The Pensions Regulator has issued guidance to assist trustees and scheme managers navigate the new duties. In that guidance the Regulator states “You should take a risk-based approach to your decision making based on the information you obtain during your due diligence process“. This sentence helps to sum up the ever-growing burden on trustees. The level of due diligence which trustees and their administrators will need to carry out is about to increase exponentially.
I’ve seen many cases where the member is seeking redress against the trustees after ignoring the scams information they’ve been provided – in some cases they’ve even signed a copy of the Regulator’s “Scorpion” leaflet to say they’ve read it and it doesn’t apply to their transfer. It is clear that the added level of due diligence, and the delays this will inevitably cause to completing transfers is going to result in protracted discussions, frustration and ill-feeling between members and the guardians of their pension pots. Managing that process is going to be like walking a tight-rope and will rely on trustees and their advisers being well-prepared and having suitable processes in place.
The Pensions Regulator is also asking trustees, providers and administrators to officially pledge to do more to protect scheme members and follow the principles of the Pension Scams Industry Group (PSIG) Code of Good Practice (the pledge form can be accessed and completed on the Pensions Regulator’s website).
Whilst this is a step in the right direction it isn’t going to be a magic solution. The regulations won’t help the thousands of members who have already been duped out of their pensions – a situation which often remains undetected by the member for years – making their position all the more devastating.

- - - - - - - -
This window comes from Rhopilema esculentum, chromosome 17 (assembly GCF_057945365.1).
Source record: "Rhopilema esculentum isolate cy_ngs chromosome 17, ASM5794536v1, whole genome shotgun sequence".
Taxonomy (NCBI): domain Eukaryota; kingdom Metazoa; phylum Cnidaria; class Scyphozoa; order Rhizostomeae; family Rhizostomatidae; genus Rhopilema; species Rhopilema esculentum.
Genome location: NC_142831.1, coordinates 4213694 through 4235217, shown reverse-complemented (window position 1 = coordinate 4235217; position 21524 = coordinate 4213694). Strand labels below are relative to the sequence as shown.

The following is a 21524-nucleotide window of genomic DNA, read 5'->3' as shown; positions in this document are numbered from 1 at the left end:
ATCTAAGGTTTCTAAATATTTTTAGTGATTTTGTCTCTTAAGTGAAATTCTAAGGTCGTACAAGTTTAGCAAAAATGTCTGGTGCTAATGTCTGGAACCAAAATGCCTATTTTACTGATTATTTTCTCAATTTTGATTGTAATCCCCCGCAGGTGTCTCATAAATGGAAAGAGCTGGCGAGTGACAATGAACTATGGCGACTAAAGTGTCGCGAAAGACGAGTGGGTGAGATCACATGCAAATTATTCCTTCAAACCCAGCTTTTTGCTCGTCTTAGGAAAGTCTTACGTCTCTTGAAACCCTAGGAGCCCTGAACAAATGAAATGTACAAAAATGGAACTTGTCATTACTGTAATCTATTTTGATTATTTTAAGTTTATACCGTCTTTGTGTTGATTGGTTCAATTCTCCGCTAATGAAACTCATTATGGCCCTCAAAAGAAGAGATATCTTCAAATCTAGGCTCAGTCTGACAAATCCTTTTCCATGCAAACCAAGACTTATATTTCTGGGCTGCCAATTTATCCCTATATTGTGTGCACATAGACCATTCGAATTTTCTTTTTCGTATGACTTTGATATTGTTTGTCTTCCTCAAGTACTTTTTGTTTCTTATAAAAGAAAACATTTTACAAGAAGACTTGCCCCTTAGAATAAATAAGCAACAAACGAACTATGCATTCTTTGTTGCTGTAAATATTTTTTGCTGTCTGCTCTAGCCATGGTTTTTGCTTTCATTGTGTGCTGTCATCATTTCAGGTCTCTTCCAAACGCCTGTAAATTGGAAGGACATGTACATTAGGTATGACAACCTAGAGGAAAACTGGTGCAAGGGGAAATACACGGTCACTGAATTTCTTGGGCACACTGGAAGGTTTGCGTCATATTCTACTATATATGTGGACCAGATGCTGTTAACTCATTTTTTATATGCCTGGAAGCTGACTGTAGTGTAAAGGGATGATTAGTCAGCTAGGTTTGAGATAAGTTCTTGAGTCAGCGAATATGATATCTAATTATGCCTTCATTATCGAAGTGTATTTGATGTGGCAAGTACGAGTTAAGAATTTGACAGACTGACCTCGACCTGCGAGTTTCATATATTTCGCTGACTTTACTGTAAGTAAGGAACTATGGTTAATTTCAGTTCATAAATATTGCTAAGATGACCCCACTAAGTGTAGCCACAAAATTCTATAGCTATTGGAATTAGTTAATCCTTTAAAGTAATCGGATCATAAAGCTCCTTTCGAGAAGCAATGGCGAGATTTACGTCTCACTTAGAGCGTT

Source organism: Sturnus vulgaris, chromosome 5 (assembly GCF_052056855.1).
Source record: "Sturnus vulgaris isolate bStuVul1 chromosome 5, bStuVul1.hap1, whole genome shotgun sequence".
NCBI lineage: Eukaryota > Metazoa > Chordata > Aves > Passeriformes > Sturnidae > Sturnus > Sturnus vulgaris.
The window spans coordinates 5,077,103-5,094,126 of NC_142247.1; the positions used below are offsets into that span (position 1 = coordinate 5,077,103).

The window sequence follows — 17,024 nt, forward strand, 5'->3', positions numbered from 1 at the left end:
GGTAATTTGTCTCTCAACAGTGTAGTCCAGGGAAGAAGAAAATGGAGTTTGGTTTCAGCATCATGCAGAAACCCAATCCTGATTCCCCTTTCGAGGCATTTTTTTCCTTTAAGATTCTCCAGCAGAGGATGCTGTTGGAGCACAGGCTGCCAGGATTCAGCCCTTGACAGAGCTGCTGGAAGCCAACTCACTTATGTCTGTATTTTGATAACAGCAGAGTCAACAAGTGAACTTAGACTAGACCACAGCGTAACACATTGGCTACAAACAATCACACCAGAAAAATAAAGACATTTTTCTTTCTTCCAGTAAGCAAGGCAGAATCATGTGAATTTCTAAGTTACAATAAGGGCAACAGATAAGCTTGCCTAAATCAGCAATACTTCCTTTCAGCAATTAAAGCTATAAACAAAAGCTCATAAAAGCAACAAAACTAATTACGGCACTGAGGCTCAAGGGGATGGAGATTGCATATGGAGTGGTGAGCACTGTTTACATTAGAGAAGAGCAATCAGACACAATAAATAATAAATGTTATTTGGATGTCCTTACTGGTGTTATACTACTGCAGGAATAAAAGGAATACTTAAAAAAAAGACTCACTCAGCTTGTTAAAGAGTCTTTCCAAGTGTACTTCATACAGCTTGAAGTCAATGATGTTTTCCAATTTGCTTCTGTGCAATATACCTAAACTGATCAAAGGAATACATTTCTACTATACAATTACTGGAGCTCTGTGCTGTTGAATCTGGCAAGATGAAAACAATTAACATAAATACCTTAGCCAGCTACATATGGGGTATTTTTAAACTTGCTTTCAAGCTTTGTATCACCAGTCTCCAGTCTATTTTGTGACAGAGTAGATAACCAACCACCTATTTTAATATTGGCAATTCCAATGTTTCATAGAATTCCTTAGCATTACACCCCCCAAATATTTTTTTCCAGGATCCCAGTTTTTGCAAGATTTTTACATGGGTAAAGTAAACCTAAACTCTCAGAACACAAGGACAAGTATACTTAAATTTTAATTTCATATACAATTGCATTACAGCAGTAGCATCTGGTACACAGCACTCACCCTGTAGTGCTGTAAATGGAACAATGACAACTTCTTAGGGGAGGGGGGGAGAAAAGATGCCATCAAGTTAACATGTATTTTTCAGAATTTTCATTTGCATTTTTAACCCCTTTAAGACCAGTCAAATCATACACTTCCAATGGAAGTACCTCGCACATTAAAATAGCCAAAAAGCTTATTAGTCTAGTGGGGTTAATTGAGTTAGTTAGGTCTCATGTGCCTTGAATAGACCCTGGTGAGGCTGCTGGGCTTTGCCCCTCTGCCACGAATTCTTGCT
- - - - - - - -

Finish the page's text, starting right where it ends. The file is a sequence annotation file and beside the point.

Of potentially even greater concern, is that the new transfer provisions will not provide any protection in relation to non-statutory transfers. Trustees will become more educated and aware of scam-risks, and there is the potential that they can use that awareness to enter into a dialogue to help educate and warn members seeking to make non-statutory transfers, however the trustees won’t have the power to stop non-statutory transfers. Why is this of concern? There are two main reasons:
- members do not have a statutory right to transfer their benefits if they are within one year of their normal retirement. Scammers targeting members within one year of their normal retirement date will encourage members to make non-statutory transfer requests; and
- members whose statutory transfer requests are declined under these new protections may still apply for a non-statutory transfers.
I would urge trustees to review their transfer provisions and to discuss these risks with their advisers. It may be that they want to amend their schemes governing provisions relating to non-statutory transfers. I suspect amendments will be rare, but it is vital that trustees understand how their non-statutory transfer provisions work – most are likely to be discretionary – thus adding yet a further burden on the trustees.
Questions for trustees to consider:
- are you aware of the implementation date? (30 November 2021)
- are your scheme administrators aware of these extra duties and do they have procedures, policies and the resource to comply with these requirements?
- do the trustees have procedures in place and the resource to consider cases where there are amber or red flags? Do they feel comfortable in making those decisions? Do they need training?
- are you communicating with your members on this subject? Forewarned is forearmed. With the increasing burden on trustees it is important you take all the action possible to reduce the risk of your members falling foul of a scam.
- have you discussed the cost-implications of this extra work with your administration team?
- are you familiar with your scheme’s non-statutory transfer provisions and are you comfortable with how you will deal with any such requests?
These added protections will inevitably save numerous members from losing their hard-earned pension savings – for which they will no doubt be thankful. I fear it is also inevitable that these new duties will result in significant added workload and pressure on trustees and administrators to process transfers in a timely manner and pose the increased risk of protracted discussions with members who are insistent on transferring to risky pension arrangements.